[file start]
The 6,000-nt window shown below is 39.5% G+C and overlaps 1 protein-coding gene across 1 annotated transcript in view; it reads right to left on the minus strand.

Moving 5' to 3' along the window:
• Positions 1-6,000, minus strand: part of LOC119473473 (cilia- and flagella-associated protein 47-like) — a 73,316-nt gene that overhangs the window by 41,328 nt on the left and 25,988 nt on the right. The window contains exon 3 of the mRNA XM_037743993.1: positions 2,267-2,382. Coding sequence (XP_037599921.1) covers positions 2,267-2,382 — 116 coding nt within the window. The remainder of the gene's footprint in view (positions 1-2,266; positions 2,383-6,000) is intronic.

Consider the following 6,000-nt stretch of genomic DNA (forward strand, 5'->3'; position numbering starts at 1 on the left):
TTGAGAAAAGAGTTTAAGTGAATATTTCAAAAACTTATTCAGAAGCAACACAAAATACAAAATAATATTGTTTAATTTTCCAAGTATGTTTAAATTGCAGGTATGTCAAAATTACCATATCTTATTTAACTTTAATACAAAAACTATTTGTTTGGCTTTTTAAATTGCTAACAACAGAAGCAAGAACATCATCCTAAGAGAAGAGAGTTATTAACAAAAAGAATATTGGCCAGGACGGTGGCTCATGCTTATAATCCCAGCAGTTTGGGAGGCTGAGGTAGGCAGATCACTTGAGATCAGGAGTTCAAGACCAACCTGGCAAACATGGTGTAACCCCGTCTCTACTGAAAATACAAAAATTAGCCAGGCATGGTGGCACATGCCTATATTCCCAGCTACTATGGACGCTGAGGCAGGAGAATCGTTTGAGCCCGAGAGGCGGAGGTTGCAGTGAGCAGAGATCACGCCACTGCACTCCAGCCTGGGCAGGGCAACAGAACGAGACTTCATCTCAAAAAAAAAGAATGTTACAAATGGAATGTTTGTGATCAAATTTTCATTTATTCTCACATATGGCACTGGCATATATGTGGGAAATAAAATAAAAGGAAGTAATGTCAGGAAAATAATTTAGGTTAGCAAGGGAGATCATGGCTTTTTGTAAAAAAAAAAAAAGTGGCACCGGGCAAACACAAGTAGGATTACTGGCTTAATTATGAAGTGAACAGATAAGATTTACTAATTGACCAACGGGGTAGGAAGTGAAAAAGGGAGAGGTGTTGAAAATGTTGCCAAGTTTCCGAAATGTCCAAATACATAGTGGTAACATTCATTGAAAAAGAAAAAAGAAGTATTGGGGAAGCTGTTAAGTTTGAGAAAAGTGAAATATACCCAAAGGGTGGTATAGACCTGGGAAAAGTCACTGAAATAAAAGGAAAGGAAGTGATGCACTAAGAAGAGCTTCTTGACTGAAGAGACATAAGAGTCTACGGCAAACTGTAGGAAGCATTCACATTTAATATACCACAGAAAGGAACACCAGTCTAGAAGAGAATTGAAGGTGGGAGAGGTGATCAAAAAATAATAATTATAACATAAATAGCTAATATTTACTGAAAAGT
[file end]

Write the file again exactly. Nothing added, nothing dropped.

The 6,000-nt window shown below is 39.5% G+C and overlaps 1 protein-coding gene across 1 annotated transcript in view; it reads right to left on the minus strand.

Moving 5' to 3' along the window:
• Positions 1-6,000, minus strand: part of LOC119473473 (cilia- and flagella-associated protein 47-like) — a 73,316-nt gene that overhangs the window by 41,328 nt on the left and 25,988 nt on the right. The window contains exon 3 of the mRNA XM_037743993.1: positions 2,267-2,382. Coding sequence (XP_037599921.1) covers positions 2,267-2,382 — 116 coding nt within the window. The remainder of the gene's footprint in view (positions 1-2,266; positions 2,383-6,000) is intronic.

Consider the following 6,000-nt stretch of genomic DNA (forward strand, 5'->3'; position numbering starts at 1 on the left):
TTGAGAAAAGAGTTTAAGTGAATATTTCAAAAACTTATTCAGAAGCAACACAAAATACAAAATAATATTGTTTAATTTTCCAAGTATGTTTAAATTGCAGGTATGTCAAAATTACCATATCTTATTTAACTTTAATACAAAAACTATTTGTTTGGCTTTTTAAATTGCTAACAACAGAAGCAAGAACATCATCCTAAGAGAAGAGAGTTATTAACAAAAAGAATATTGGCCAGGACGGTGGCTCATGCTTATAATCCCAGCAGTTTGGGAGGCTGAGGTAGGCAGATCACTTGAGATCAGGAGTTCAAGACCAACCTGGCAAACATGGTGTAACCCCGTCTCTACTGAAAATACAAAAATTAGCCAGGCATGGTGGCACATGCCTATATTCCCAGCTACTATGGACGCTGAGGCAGGAGAATCGTTTGAGCCCGAGAGGCGGAGGTTGCAGTGAGCAGAGATCACGCCACTGCACTCCAGCCTGGGCAGGGCAACAGAACGAGACTTCATCTCAAAAAAAAAGAATGTTACAAATGGAATGTTTGTGATCAAATTTTCATTTATTCTCACATATGGCACTGGCATATATGTGGGAAATAAAATAAAAGGAAGTAATGTCAGGAAAATAATTTAGGTTAGCAAGGGAGATCATGGCTTTTTGTAAAAAAAAAAAAAGTGGCACCGGGCAAACACAAGTAGGATTACTGGCTTAATTATGAAGTGAACAGATAAGATTTACTAATTGACCAACGGGGTAGGAAGTGAAAAAGGGAGAGGTGTTGAAAATGTTGCCAAGTTTCCGAAATGTCCAAATACATAGTGGTAACATTCATTGAAAAAGAAAAAAGAAGTATTGGGGAAGCTGTTAAGTTTGAGAAAAGTGAAATATACCCAAAGGGTGGTATAGACCTGGGAAAAGTCACTGAAATAAAAGGAAAGGAAGTGATGCACTAAGAAGAGCTTCTTGACTGAAGAGACATAAGAGTCTACGGCAAACTGTAGGAAGCATTCACATTTAATATACCACAGAAAGGAACACCAGTCTAGAAGAGAATTGAAGGTGGGAGAGGTGATCAAAAAATAATAATTATAACATAAATAGCTAATATTTACTGAAAAGT